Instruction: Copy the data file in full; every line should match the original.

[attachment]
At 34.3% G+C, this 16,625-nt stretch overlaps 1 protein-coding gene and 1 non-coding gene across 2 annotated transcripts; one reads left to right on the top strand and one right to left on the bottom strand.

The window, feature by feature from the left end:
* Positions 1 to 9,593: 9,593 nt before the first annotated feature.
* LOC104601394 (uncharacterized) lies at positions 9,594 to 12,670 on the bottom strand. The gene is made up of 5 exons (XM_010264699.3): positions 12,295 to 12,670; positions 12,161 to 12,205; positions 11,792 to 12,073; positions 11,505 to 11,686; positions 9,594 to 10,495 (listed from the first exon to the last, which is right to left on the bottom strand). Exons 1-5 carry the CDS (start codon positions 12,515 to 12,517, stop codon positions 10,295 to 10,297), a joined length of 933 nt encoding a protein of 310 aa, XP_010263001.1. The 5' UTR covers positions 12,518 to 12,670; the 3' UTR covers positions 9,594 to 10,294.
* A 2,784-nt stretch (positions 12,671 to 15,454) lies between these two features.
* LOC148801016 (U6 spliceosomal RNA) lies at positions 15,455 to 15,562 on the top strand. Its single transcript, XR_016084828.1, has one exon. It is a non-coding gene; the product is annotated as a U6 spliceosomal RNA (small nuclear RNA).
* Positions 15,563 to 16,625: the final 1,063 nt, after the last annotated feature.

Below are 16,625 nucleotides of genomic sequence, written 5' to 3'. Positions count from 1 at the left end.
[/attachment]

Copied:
At 34.3% G+C, this 16,625-nt stretch overlaps 1 protein-coding gene and 1 non-coding gene across 2 annotated transcripts; one reads left to right on the top strand and one right to left on the bottom strand.

The window, feature by feature from the left end:
* Positions 1 to 9,593: 9,593 nt before the first annotated feature.
* LOC104601394 (uncharacterized) lies at positions 9,594 to 12,670 on the bottom strand. The gene is made up of 5 exons (XM_010264699.3): positions 12,295 to 12,670; positions 12,161 to 12,205; positions 11,792 to 12,073; positions 11,505 to 11,686; positions 9,594 to 10,495 (listed from the first exon to the last, which is right to left on the bottom strand). Exons 1-5 carry the CDS (start codon positions 12,515 to 12,517, stop codon positions 10,295 to 10,297), a joined length of 933 nt encoding a protein of 310 aa, XP_010263001.1. The 5' UTR covers positions 12,518 to 12,670; the 3' UTR covers positions 9,594 to 10,294.
* A 2,784-nt stretch (positions 12,671 to 15,454) lies between these two features.
* LOC148801016 (U6 spliceosomal RNA) lies at positions 15,455 to 15,562 on the top strand. Its single transcript, XR_016084828.1, has one exon. It is a non-coding gene; the product is annotated as a U6 spliceosomal RNA (small nuclear RNA).
* Positions 15,563 to 16,625: the final 1,063 nt, after the last annotated feature.

Below are 16,625 nucleotides of genomic sequence, written 5' to 3'. Positions count from 1 at the left end.